George Whiteside Hillyard was born in Hanwell, Middlesex on 6 February 1864, the only child of George Wright Hillyard (1817?1896) and his second wife Mary Mansfield (1827??). His father had been a police officer at Welwyn, Hertfordshire by 1840 and later worked in the Nottingham County Jail before becoming superintendent at the Central London District School in West London in 1861. After his first wife Lucy had died in early 1862, he married Mary Mansfield in December the same year.
In 1877, George senior sent his 13-year-old son to the Royal Navy. At first, he came to the Britannia Royal Naval College as a cadet. In 1879, he was promoted to midshipman and was assigned to the HMS Bacchante which toured the colonies of the British Empire around the world from 1880 to 1882. Among his fellow midshipmen were Prince Albert and Prince George (later King George V).
Hillyard resigned from the Navy with the rank of sub-lieutenant on 2 October 1885. His last posting was aboard the HMS Minotaur.
Hillyard had been already introduced to tennis at the age of ten by his uncle, who had set up a Sphairistike court in 1875. However, he didn't like what he called "pat-ball" at first, and preferred cricket. After his Navy service, however, the rules of the game had undergone significant changes and Hillyard became attracted to it. From 1887, he began to play tournaments.
Hillyard married Blanche Bingley (1863?1946) in Greenford on 13 July 1887, one week after the Wimbledon final. Blanche was the daughter of a wealthy tailoring business proprietor from London, and a successful tennis player. She had won the Wimbledon Championships in the previous year, and would win another five singles titles at Wimbledon alone until 1900. Blanche brought a considerable fortune into the marriage. Only five days after the wedding, the newly married couple competed at the Middlesex Championships at Chiswick Park, and won the mixed doubles title.
In 1889, Hillyard played the Wimbledon singles for the first time. He lost his quarter-final match against Harry Barlow in straight sets. He reached the doubles final twice at Wimbledon with Ernest Lewis in 1889 and 1890, but lost to the Renshaw brothers and Joshua Pim and Frank Stoker, respectively. Alongside Harry Scrivener, he won the doubles title at the British Covered Court Championships in 1890 and 1891. The following years, his focus shifted again to cricket, playing for Leicestershire, until 1896 when he won the singles, doubles, singles handicap and mixed doubles (with his wife) at Monte Carlo. In 1897, he won the first staging of the International German Championships at Hamburg, beating George Ball-Greene in five sets in the final. He repeated his success at Hamburg in 1900. At Wimbledon singles, early losses enabled him to win the All England Plate in 1898, and reach the final in 1899. At the 1901 Wimbledon singles, he beat Laurence Doherty in the third round before losing in the quarter-finals to Arthur Gore.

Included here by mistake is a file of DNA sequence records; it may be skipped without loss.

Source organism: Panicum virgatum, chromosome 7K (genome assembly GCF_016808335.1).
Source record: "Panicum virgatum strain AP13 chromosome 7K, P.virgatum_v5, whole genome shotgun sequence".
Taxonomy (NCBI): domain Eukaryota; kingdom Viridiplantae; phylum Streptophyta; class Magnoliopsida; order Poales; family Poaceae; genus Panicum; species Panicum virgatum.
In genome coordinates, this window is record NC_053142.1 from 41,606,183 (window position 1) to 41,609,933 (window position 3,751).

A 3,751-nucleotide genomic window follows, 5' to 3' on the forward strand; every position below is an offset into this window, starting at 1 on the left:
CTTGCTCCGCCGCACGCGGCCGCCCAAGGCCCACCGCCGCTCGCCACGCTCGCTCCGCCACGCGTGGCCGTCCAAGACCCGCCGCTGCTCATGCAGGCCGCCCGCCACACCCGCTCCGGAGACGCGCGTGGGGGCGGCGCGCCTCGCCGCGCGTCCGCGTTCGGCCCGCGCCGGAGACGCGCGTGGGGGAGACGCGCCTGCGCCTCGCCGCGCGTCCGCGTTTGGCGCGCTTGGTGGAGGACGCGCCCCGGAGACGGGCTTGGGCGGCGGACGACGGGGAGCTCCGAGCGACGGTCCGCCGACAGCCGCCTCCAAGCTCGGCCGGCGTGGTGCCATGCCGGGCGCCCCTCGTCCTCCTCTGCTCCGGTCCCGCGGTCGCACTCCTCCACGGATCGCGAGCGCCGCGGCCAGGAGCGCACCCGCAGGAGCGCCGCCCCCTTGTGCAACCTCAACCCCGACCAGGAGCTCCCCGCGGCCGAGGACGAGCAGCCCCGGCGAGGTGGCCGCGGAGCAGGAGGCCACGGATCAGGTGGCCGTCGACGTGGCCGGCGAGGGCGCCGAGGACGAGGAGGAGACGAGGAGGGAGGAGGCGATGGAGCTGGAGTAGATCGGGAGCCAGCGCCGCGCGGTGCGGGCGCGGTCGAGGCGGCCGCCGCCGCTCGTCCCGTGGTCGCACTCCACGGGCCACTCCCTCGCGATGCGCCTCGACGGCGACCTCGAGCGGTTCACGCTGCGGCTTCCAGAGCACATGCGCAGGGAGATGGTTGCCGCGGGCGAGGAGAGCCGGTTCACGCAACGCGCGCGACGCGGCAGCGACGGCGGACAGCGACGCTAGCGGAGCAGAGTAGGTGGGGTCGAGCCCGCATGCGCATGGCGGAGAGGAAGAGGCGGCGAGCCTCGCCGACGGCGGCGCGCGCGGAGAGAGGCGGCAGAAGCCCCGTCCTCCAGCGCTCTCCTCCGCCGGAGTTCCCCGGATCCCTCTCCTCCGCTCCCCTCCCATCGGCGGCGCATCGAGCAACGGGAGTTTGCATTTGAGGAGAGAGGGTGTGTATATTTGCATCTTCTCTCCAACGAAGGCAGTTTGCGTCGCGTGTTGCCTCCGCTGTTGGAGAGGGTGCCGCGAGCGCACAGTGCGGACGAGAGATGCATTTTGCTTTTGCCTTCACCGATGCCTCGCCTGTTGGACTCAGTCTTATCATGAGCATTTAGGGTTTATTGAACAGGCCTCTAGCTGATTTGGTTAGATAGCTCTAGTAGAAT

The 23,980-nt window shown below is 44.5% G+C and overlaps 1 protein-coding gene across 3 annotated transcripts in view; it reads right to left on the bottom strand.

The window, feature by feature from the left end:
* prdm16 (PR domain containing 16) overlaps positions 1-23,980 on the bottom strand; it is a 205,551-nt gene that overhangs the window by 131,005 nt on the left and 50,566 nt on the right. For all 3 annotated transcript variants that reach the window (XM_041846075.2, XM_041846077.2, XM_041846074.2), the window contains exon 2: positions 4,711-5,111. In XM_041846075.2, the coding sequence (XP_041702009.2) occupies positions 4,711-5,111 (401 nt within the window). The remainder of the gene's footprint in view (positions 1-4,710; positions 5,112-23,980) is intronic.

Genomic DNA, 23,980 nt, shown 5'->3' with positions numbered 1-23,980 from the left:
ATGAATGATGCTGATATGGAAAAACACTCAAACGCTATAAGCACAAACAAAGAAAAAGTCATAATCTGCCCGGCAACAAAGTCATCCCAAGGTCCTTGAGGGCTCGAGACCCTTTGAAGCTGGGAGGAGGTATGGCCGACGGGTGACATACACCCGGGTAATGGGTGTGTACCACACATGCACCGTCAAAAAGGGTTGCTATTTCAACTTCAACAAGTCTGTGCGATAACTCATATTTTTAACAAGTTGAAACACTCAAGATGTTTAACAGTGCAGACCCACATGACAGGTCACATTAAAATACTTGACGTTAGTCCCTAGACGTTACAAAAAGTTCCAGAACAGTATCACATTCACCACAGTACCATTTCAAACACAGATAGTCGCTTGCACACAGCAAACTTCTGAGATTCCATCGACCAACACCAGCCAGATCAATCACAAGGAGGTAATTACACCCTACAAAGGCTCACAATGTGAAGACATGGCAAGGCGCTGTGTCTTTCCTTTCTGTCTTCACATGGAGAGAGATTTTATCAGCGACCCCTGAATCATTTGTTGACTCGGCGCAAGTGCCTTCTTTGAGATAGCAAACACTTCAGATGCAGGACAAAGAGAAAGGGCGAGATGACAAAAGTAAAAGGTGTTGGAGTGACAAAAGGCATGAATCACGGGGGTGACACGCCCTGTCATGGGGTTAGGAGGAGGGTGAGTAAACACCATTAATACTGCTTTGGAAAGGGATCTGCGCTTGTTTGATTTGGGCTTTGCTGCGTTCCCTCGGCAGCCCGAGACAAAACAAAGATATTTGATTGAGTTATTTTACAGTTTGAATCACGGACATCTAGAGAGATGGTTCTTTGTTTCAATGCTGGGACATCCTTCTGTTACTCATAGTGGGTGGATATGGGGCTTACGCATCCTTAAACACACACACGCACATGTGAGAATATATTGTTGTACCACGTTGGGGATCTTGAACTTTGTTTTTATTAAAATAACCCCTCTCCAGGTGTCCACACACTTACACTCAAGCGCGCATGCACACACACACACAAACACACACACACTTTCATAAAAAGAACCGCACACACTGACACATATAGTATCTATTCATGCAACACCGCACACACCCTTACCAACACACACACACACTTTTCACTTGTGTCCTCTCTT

In 1905, at 41 years of age, Hillyard lost the final at the Bad Homburg tournament against Anthony Wilding. He entered the Wimbledon Championships 1906, conceding a walkover to Arthur Gore. Being assigned secretary of the All England Club in 1907, he never entered the Championships again. However, he did continue to play minor tournaments such as at Eastbourne, Yorkshire and Leicester until 1914. After the Great War, at 55 years of age, he competed at his home tournament at Leicester and even won the mixed doubles alongside Gladys Lamplough.
In 1908, he competed at the London Olympic Games and won the gold medal in doubles alongside Reginald Doherty. However, although being great fan of the Olympics in general, he was less enthusiastic about the idea of tennis being a part of it. In his book Forty Years of First Class Lawn Tennis, published in 1924, he wrote: "As for lawn tennis in conjunction with the Olympic Games, the whole thing is a inconguous farce. You could as well have Olympic cricket or Olympic golf. It is difficult to believe that players or public can treat the matter seriously or care two straws about it. Why it is wanted, or tolerated, when we already have the Davis Cup, is beyond my comprehension."
Hillyard was ranked World No. 5 for 1901 by Karoly Mazak.
During his time at the Navy, Hillyard played a lot of different sports, but concentrated on cricket, and even was captain of the cricket team for two years. Afterwards, he made his first appearance for Middlesex against the Marylebone Cricket Club in 1886. Although initially quite successful, he soon thereafter realized he had great difficulties to compete on a first-class level. Consequently, from 1887 to 1890 he virtually retired, blaming his time at the Navy which allegedly had prevented him from practising more. However, in 1891, he took cricket up again and played some first class matches for the MCC as well as the Gentlemen Players. Later that year, he participated in a trip of English cricketers to North America led by Lord Hawke in winter 1891/92. There, Hillyard played both first-class matches at Philadelphia. In 1894, Lord Hawke arranged another trip to North America, and Hillyard was again member of the party. At Philadelphia, he played in front of an audience of 10,000.